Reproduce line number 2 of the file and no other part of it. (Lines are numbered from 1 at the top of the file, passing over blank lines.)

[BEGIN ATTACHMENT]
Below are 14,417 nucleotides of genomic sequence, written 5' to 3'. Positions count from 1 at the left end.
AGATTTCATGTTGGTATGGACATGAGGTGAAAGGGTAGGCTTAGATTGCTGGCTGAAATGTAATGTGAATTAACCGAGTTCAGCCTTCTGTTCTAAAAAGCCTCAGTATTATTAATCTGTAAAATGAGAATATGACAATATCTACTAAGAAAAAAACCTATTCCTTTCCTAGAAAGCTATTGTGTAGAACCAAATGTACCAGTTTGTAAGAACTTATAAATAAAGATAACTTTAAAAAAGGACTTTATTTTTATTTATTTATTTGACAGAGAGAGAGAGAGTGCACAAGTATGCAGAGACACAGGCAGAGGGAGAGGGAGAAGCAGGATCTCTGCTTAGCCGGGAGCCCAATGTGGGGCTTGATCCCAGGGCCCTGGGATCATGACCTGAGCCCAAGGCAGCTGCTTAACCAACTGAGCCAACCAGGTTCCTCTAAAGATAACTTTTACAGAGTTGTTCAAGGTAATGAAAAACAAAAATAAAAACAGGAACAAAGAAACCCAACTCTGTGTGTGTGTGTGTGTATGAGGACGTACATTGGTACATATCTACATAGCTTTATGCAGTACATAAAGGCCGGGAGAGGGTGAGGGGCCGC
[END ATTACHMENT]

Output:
AGATTTCATGTTGGTATGGACATGAGGTGAAAGGGTAGGCTTAGATTGCTGGCTGAAATGTAATGTGAATTAACCGAGTTCAGCCTTCTGTTCTAAAAAGCCTCAGTATTATTAATCTGTAAAATGAGAATATGACAATATCTACTAAGAAAAAAACCTATTCCTTTCCTAGAAAGCTATTGTGTAGAACCAAATGTACCAGTTTGTAAGAACTTATAAATAAAGATAACTTTAAAAAAGGACTTTATTTTTATTTATTTATTTGACAGAGAGAGAGAGAGTGCACAAGTATGCAGAGACACAGGCAGAGGGAGAGGGAGAAGCAGGATCTCTGCTTAGCCGGGAGCCCAATGTGGGGCTTGATCCCAGGGCCCTGGGATCATGACCTGAGCCCAAGGCAGCTGCTTAACCAACTGAGCCAACCAGGTTCCTCTAAAGATAACTTTTACAGAGTTGTTCAAGGTAATGAAAAACAAAAATAAAAACAGGAACAAAGAAACCCAACTCTGTGTGTGTGTGTGTGTATGAGGACGTACATTGGTACATATCTACATAGCTTTATGCAGTACATAAAGGCCGGGAGAGGGTGAGGGGCCGC